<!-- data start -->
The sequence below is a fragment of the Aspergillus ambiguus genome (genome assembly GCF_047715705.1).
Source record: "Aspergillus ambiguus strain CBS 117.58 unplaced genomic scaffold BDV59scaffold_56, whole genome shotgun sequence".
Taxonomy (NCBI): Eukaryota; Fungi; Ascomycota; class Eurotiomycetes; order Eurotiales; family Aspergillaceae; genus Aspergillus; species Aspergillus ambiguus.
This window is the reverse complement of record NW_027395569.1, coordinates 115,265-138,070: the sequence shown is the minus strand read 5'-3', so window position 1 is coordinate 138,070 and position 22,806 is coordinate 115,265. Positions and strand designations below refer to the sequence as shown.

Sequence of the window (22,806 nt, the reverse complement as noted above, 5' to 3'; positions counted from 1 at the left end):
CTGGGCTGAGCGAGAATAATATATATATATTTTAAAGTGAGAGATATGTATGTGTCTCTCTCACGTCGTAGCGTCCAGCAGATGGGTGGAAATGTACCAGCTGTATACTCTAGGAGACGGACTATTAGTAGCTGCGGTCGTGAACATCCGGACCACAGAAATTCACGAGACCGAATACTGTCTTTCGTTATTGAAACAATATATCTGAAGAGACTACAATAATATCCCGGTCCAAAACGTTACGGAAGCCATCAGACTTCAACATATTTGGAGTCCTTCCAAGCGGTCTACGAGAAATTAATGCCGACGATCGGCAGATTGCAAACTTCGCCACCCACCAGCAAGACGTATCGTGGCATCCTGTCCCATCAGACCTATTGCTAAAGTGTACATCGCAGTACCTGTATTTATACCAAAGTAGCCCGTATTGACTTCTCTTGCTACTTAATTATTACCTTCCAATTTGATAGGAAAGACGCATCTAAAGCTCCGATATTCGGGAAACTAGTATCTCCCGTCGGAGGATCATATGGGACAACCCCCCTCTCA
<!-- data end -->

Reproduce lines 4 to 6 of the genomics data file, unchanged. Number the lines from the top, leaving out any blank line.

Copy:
This window is the reverse complement of record NW_027395569.1, coordinates 115,265-138,070: the sequence shown is the minus strand read 5'-3', so window position 1 is coordinate 138,070 and position 22,806 is coordinate 115,265. Positions and strand designations below refer to the sequence as shown.

Sequence of the window (22,806 nt, the reverse complement as noted above, 5' to 3'; positions counted from 1 at the left end):
CTGGGCTGAGCGAGAATAATATATATATATTTTAAAGTGAGAGATATGTATGTGTCTCTCTCACGTCGTAGCGTCCAGCAGATGGGTGGAAATGTACCAGCTGTATACTCTAGGAGACGGACTATTAGTAGCTGCGGTCGTGAACATCCGGACCACAGAAATTCACGAGACCGAATACTGTCTTTCGTTATTGAAACAATATATCTGAAGAGACTACAATAATATCCCGGTCCAAAACGTTACGGAAGCCATCAGACTTCAACATATTTGGAGTCCTTCCAAGCGGTCTACGAGAAATTAATGCCGACGATCGGCAGATTGCAAACTTCGCCACCCACCAGCAAGACGTATCGTGGCATCCTGTCCCATCAGACCTATTGCTAAAGTGTACATCGCAGTACCTGTATTTATACCAAAGTAGCCCGTATTGACTTCTCTTGCTACTTAATTATTACCTTCCAATTTGATAGGAAAGACGCATCTAAAGCTCCGATATTCGGGAAACTAGTATCTCCCGTCGGAGGATCATATGGGACAACCCCCCTCTCA